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Catholic Multicultural Center class brings hope Print E-mail
Around the Diocese
Written by Jenny Bruno, For the Catholic Herald   
Thursday, Jan. 24, 2013 -- 12:00 AM
Dennis, a graduate of the Catholic Multicultural Center (CMC) Culinary Creations Program, shows his Safe Serve certification. With him is Kathleen Hart, the CMC kitchen manager and program instructor. (Contributed photo/Jenny Bruno)

MADISON -- The Catholic Multicultural Center (CMC) has always been a place people can turn to for job search assistance, from a workshop that helps job-seekers prepare for interviews to a walk-in program where people can get aid with writing résumés, cover letters, and more.

One notable program involves direct job training and addresses some of the major problems disadvantaged people have when applying for jobs. This is the Culinary Creations Program and it has a mission: to eliminate barriers to employment for economically disadvantaged people. This program gives people useful employment skills and has the potential to shape communities and change lives.

Graduate praises course

One of the graduates of the Culinary Creations class, Dennis, can attest to the values of this course. I met him at the Catholic Multicultural Center where I was greeted with a big friendly smile and a warm handshake.

Some of the free meals the CMC offers are made by the Culinary Creations Class, which is a hands-on way to incorporate their learning while fulfilling a need of the community. One of the classes was busy preparing food at that moment in the kitchen. Dennis explained how he came across the Culinary Creations program and why he decided to go into the culinary field.

“I actually have a lot of experience in the kitchen prior to the Culinary Creations class,” he said, “but” — he paused with a significant look — “everyone can learn something from the class.”

Dennis heard about the Culinary Creations Program through the Urban League Foundations program. The Urban League and the CMC have teamed up to offer the full Culinary Creations Program, which includes a basic job acquisition and retention skills class for all the students.

His face lit up when asked about cooking with his family. He laughed, “I cook all the time for my family. For my mother — I keep her full. It’s a pleasure.” He also mentioned that he also cooks for family barbecues. “You have to understand,” he said “I love to eat.”

Dennis reflected on why this program is good for anyone looking to improve their cooking skills. “There are some things in the kitchen that are so important.” He said. “For one thing, the sanitation training. You can always learn more about that, and it’s very important for employability.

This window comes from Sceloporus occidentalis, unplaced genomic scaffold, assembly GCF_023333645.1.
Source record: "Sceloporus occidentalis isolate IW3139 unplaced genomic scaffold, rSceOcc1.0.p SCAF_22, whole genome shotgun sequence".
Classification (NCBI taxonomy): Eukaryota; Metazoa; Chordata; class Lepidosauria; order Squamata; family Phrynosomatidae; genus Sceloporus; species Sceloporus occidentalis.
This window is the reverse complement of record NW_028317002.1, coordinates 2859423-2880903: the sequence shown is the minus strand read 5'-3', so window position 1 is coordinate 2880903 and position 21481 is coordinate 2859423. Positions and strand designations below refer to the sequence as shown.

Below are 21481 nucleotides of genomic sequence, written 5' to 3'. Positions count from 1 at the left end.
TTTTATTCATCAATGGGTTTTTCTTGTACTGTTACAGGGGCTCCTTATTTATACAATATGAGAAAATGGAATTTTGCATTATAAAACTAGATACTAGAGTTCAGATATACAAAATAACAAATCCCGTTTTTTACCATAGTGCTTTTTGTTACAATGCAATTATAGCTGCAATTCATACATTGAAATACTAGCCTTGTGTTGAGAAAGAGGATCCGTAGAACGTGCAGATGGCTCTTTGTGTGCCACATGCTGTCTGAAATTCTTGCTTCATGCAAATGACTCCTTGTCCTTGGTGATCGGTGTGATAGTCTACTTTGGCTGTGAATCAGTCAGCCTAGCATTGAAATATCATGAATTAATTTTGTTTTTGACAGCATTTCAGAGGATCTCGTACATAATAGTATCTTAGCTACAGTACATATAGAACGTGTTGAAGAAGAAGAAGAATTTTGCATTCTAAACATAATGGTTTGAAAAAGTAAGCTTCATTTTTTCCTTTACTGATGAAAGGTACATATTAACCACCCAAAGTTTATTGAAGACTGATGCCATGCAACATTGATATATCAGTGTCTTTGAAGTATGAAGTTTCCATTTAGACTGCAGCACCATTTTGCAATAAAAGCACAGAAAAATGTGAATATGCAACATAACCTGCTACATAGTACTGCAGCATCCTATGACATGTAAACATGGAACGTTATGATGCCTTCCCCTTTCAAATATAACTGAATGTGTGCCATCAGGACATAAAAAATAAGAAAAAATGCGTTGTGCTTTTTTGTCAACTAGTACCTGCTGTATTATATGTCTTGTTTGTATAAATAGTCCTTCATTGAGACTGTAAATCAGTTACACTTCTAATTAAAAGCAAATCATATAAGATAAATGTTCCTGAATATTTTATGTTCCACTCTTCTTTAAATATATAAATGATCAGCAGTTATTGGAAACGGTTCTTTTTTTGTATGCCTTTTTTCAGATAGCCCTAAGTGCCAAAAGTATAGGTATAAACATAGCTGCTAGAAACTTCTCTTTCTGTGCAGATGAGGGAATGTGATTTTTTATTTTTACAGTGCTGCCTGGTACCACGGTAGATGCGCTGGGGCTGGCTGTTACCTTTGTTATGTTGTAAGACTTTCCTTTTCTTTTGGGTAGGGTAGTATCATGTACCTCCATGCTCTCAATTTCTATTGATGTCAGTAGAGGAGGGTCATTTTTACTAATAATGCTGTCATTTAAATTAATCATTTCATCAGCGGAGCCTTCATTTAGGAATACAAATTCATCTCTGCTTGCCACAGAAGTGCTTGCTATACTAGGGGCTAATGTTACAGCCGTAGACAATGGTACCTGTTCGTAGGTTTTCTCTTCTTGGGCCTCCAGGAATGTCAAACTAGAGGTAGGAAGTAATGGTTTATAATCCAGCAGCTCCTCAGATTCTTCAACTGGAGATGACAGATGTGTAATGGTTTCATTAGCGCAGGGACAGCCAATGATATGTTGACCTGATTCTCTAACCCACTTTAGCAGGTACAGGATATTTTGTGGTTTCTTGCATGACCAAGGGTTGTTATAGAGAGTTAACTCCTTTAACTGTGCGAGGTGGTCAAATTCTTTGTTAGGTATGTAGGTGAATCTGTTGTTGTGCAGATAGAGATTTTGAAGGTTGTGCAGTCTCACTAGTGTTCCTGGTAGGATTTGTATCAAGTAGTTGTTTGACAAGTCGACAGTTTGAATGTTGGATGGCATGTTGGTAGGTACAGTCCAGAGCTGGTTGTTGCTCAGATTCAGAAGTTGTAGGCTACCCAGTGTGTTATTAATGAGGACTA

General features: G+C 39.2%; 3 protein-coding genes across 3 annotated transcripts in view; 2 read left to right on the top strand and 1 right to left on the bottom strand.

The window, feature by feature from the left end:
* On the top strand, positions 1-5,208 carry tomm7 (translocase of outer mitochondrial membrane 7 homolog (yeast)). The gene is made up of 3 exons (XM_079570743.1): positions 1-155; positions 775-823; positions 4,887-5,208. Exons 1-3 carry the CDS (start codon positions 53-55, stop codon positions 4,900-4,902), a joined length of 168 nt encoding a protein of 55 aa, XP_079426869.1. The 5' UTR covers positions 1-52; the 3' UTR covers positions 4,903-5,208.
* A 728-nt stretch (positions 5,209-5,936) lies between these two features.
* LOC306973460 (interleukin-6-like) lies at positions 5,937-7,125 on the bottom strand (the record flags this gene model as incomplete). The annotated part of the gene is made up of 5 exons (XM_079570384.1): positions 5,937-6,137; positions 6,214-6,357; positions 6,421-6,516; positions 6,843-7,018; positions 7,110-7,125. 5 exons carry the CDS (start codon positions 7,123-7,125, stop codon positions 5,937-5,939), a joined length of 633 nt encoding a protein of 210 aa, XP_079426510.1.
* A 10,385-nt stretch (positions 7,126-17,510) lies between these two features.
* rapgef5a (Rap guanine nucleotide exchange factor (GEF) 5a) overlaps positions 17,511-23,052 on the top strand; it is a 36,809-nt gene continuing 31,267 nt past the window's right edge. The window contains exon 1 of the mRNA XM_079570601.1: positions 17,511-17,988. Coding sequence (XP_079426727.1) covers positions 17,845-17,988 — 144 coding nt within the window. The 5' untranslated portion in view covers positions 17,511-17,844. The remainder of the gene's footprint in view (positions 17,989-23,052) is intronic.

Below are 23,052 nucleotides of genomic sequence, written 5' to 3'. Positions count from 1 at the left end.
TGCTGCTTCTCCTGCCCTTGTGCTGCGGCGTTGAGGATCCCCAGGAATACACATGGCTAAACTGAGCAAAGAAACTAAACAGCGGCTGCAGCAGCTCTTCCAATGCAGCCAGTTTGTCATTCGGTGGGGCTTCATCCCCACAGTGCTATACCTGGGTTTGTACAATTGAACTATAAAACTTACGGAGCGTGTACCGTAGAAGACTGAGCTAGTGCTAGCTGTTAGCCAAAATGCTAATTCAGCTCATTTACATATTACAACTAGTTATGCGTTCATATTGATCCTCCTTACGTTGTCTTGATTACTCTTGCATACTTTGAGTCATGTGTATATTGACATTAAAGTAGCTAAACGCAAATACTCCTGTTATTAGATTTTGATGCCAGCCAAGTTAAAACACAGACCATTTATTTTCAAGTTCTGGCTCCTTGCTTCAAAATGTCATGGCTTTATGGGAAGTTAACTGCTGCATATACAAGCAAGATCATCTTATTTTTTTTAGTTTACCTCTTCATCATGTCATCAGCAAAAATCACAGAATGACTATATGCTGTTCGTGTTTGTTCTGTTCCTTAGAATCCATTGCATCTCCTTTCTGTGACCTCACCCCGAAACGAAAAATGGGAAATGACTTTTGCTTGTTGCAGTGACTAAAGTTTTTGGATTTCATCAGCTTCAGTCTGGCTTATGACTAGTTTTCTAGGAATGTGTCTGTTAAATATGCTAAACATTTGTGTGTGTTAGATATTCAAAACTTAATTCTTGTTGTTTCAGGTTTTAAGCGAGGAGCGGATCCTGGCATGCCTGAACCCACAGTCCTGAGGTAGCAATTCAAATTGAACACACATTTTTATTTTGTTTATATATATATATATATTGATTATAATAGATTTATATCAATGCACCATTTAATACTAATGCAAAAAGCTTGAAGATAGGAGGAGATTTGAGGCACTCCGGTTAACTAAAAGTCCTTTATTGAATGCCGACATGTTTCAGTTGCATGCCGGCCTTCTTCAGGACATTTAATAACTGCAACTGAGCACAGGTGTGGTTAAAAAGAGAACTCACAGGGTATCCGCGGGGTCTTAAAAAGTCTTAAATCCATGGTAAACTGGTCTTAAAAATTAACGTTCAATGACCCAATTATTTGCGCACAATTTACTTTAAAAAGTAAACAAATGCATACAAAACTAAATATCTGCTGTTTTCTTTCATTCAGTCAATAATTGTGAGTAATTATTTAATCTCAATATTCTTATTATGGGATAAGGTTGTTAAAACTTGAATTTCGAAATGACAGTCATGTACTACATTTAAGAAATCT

“For example, it’s important to wash the outside of a melon before you cut into it. No one is going to eat the rind, but as you cut into the fruit you can pull contamination from the rind down into it.”

Serve Safe certification

Through the Culinary Creations Program, students must complete the requirements for a Serve Safe certification. The certification is recognized as proper sanitation training by many in the culinary field.

“I actually have mine with me now,” Dennis said, opening his portfolio to reveal the official certificate. He carries the certificate in his portfolio as part of his resume while looking for jobs. “I also have my letter of recommendation from the CMC,” he said. “I’m very proud of that.”

Among other skills that are important for anyone in the culinary field, Dennis also mentioned that the students learn the language of the kitchen and the work flow of a culinary setting.

Plenty of hands-on experience

According to Dennis, it is clear that the class is not a simple tutorial. The students get plenty of hands-on experience in the kitchen, as well as studying textbooks and participating in classroom discussions.

He smiled as he explained his favorite part of the class, “Preparing and serving the meals for the people who come to eat at the CMC. I’ve grown up in this community, and I remember the CMC from when I was very young. It is a joy to see people you haven’t seen in 20 or 30 years no matter how well they are doing.”

The daily meals at the CMC are always full of people who need a free meal for a variety of reasons. They are all members of our community. Dennis said that a program like this is so important because it is good for the neighborhood and the community.

He also appreciated that the skills learned in the Culinary Creations class could help people find a job in the field. Along with his résumé and other work experience, he now has the Culinary Creations certificate indicating that he completed the 12-week course. Dennis said he is currently looking for a job in the field.

“I could see myself working for the school district,” he said. He had already prepared healthy food for schools through the Culinary Creations Program. “Or even teaching a class here at the CMC. I would love to be part of this.”

The Culinary Creations Program is open to anyone who is motivated to put forth the time and energy needed, but unemployed and having difficulty finding a job due to barriers to employment. Participants can sign up through the CMC.

Volunteers are also needed to help process vegetables with the class and can sign up by calling 608-441-1180 or e-mailing This e-mail address is being protected from spambots. You need JavaScript enabled to view it

For more information, visit the CMC Web site (www.cmctoday.org) or follow the CMC on Facebook by searching Catholic Multicultural Center.

 
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